Mobile strategy is a must-have to attract and retain customers
Today, having the Internet in the palm of one’s hand no matter where they are has become a necessity. For insurance agents, this means providing clients with a mobile app to manage their business.
To explain why this is so important to agencies and their staff, Matt Aaron and Kiki Johnson, founders of Insurance Agency Mobile App, spoke at the Insurance Agent Summit about how providing consumers with a mobile app could have an agency leaps and bounds ahead of their competition.
“The new tech people or the ‘disrupters’ as they’re being called, coming into the industry are all starting with a mobile component,” Johnson said. “The basis of everything that they are doing is mobile and they look at the independent agent as too far behind to not even catch up and do not see them as a concern.”
Johnson said the priority for all agencies is to provide a mobile app in order to gain new clients as well as retain the ones already on board if they hope to remain competitive with new start-ups coming into the industry.
“Customers really do expect new ways to interact,” Aaron said. “They are being trained to interact in new ways and all consumers want to see immediacy, simplicity and context, and it all relates to convenience.”
As Aaron and Johnson provided viewers with a diagram of all of the tech companies that are disrupting the insurance industry and Brian Appleton, the host of the Insurance Agent Summit, was taken aback by how many companies were listed.
“I’ve seen the numbers before of $2.65 billion going into the insurance space, but I have never seen a visual of all of these companies and how they are so focused on mobile, I mean this is a lot of companies coming into our space,” Appleton said. “I hope all of our viewers out there are saying, ‘Wow,’ and realize how focused people are on mobile and how big of a deal this really is.”
Johnson said all insurance company websites should be mobile optimized, meaning when a client visits the site on a mobile device, there should be a sign or window that pops up directing the client to download the agency’s mobile app to build a better engagement with the clients.
“Your mobile-optimized website is your source for information,” Johnson said. “It’s where 80% of service starts [and] people are looking for information and cruising the website, but they use apps to get things done.”
Having access to an app will provide clients with the ability to manage their account by completing actions such as bill pay and claim services, which will increase in activity once the agency’s management systems become more sophisticated.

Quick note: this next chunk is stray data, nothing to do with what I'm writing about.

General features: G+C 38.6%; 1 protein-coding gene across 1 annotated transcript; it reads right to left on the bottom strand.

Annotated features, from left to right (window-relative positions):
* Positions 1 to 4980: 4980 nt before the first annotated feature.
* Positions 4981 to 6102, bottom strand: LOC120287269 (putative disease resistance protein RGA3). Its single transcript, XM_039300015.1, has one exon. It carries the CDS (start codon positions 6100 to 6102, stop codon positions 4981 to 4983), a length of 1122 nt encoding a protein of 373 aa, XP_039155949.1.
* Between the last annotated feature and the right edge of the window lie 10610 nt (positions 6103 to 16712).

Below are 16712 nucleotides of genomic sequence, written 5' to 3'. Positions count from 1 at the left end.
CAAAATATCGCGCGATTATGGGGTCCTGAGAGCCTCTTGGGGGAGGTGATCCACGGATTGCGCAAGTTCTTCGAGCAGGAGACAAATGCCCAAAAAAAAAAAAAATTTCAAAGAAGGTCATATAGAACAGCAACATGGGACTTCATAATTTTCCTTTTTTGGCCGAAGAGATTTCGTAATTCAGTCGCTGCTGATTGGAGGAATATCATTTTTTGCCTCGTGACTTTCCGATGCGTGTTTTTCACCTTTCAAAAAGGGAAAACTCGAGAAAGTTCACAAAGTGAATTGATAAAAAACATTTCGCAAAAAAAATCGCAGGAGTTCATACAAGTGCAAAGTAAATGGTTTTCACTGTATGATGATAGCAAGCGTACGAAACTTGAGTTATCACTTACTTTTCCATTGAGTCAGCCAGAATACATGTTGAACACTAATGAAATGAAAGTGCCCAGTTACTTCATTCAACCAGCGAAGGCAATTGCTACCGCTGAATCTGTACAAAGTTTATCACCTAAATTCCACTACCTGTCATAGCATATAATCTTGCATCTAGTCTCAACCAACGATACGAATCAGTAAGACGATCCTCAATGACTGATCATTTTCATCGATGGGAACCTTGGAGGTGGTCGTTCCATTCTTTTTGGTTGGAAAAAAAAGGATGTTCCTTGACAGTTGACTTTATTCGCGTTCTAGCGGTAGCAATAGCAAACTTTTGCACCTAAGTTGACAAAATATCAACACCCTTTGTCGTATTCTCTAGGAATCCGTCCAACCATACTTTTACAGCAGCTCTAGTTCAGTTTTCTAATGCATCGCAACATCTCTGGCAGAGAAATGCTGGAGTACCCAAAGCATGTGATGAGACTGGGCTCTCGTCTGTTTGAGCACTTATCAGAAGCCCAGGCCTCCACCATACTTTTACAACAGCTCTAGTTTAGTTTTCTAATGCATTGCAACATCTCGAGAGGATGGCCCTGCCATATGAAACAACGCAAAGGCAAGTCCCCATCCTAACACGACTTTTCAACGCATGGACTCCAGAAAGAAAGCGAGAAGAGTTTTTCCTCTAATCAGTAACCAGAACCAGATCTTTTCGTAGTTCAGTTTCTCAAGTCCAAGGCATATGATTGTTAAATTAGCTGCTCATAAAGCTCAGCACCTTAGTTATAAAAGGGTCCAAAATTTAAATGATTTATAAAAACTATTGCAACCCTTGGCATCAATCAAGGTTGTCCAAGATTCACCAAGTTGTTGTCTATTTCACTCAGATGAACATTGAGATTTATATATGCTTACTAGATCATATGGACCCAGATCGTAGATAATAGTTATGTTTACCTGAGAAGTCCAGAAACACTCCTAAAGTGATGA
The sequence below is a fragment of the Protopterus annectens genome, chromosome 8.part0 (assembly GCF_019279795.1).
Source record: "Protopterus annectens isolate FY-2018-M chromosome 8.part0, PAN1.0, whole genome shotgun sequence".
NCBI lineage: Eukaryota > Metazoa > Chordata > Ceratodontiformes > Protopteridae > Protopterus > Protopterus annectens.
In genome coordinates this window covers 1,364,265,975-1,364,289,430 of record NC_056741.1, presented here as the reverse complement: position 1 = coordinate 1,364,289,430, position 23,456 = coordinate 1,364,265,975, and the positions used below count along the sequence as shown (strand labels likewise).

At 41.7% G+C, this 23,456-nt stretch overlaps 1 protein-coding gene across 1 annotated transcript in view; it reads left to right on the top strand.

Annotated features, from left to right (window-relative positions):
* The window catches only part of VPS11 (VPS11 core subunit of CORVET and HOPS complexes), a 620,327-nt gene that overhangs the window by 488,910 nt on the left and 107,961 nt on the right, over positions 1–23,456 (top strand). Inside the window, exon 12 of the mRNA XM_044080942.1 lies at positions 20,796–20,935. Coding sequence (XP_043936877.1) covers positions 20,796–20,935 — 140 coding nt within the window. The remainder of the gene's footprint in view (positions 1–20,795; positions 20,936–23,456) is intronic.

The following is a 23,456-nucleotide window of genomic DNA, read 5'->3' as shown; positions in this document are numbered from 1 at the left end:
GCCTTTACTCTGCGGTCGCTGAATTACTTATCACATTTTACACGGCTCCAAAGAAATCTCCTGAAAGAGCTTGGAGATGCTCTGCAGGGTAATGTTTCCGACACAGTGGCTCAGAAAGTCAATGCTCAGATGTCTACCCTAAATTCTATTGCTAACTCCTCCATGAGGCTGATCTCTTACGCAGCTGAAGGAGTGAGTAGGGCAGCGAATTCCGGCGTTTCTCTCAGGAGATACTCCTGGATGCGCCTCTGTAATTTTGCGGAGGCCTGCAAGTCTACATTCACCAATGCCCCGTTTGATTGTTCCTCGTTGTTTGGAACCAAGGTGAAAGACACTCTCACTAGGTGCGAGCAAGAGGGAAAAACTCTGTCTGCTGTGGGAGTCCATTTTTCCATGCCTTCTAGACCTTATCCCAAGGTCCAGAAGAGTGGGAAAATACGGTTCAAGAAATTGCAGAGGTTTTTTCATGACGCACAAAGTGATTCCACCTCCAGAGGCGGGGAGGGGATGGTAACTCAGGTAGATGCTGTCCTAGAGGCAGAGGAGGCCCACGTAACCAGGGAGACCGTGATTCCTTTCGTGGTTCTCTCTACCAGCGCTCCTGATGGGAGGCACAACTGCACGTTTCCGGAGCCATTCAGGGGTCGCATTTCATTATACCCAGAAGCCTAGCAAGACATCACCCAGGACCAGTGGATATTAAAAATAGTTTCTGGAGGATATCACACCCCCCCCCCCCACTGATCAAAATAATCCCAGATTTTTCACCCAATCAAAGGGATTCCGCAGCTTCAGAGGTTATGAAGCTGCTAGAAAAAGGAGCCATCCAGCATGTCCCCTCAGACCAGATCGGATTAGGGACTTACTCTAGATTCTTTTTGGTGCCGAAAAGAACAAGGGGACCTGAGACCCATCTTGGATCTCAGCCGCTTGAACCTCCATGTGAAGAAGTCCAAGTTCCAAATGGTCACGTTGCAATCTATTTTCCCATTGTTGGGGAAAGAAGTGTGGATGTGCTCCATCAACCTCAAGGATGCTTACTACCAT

One of the biggest threats to an agency is not directing a client to the app and allowing them to continue to access their insurance needs via the web because of Google Analytics. Aaron said Google advertises to viewers based on the sites they visit and if they continually visit insurance websites they will continue to see advertisements for insurance companies other than the one they are already with.
“According to Google, 51% of mobile searchers end up purchasing with a company other than the one they intended to buy from initially,” Aaron said. “If that doesn’t get your attention I don’t know what will.”
Johnson added, if an agency forces their clients to search the web for their products they are being put back out into the market to be retargeted by competitors, while an app will contain a client within the view of the primary agency.
“They have one space that contains them and contains all of the information they need,” Johnson said. “They are going directly to your blog, your policy pages and all of the information within your agency, and it contains them so they don’t get retargeted.”
Aaron said the best example insurance companies can look at to see where mobile activity is heading for the insurance space, is online banking and how banking from a mobile app has accelerated to the point that people rarely have to visit an actual bank to complete their needs.
“[Bank of America] now have, on a weekly basis, 43% of their customers engaging via the app, which is 72 million times a week versus the minimal amount of times people are walking into the bank,” Aaron said. “People still go to the bank once every six months, not because they won’t go to the brick and mortar, it’s because they don’t need to.”